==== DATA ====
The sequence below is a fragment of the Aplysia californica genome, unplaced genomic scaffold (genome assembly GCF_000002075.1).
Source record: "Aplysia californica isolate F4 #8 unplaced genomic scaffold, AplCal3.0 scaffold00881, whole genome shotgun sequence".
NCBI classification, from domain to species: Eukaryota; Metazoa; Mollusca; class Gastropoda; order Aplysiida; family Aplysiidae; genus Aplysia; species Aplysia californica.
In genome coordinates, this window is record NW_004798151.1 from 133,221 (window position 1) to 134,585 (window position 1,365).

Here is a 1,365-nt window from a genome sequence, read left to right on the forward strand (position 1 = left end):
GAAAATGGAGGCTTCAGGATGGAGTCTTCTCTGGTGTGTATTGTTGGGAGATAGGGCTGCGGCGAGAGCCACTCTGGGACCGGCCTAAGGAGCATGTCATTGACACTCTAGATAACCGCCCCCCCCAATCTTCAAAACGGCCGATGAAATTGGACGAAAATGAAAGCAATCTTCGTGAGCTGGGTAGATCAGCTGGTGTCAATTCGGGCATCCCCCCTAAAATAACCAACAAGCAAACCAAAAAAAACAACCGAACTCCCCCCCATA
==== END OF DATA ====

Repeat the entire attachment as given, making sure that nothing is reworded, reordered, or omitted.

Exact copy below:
The sequence below is a fragment of the Aplysia californica genome, unplaced genomic scaffold (genome assembly GCF_000002075.1).
Source record: "Aplysia californica isolate F4 #8 unplaced genomic scaffold, AplCal3.0 scaffold00881, whole genome shotgun sequence".
NCBI classification, from domain to species: Eukaryota; Metazoa; Mollusca; class Gastropoda; order Aplysiida; family Aplysiidae; genus Aplysia; species Aplysia californica.
In genome coordinates, this window is record NW_004798151.1 from 133,221 (window position 1) to 134,585 (window position 1,365).

Here is a 1,365-nt window from a genome sequence, read left to right on the forward strand (position 1 = left end):
GAAAATGGAGGCTTCAGGATGGAGTCTTCTCTGGTGTGTATTGTTGGGAGATAGGGCTGCGGCGAGAGCCACTCTGGGACCGGCCTAAGGAGCATGTCATTGACACTCTAGATAACCGCCCCCCCCAATCTTCAAAACGGCCGATGAAATTGGACGAAAATGAAAGCAATCTTCGTGAGCTGGGTAGATCAGCTGGTGTCAATTCGGGCATCCCCCCTAAAATAACCAACAAGCAAACCAAAAAAAACAACCGAACTCCCCCCCATA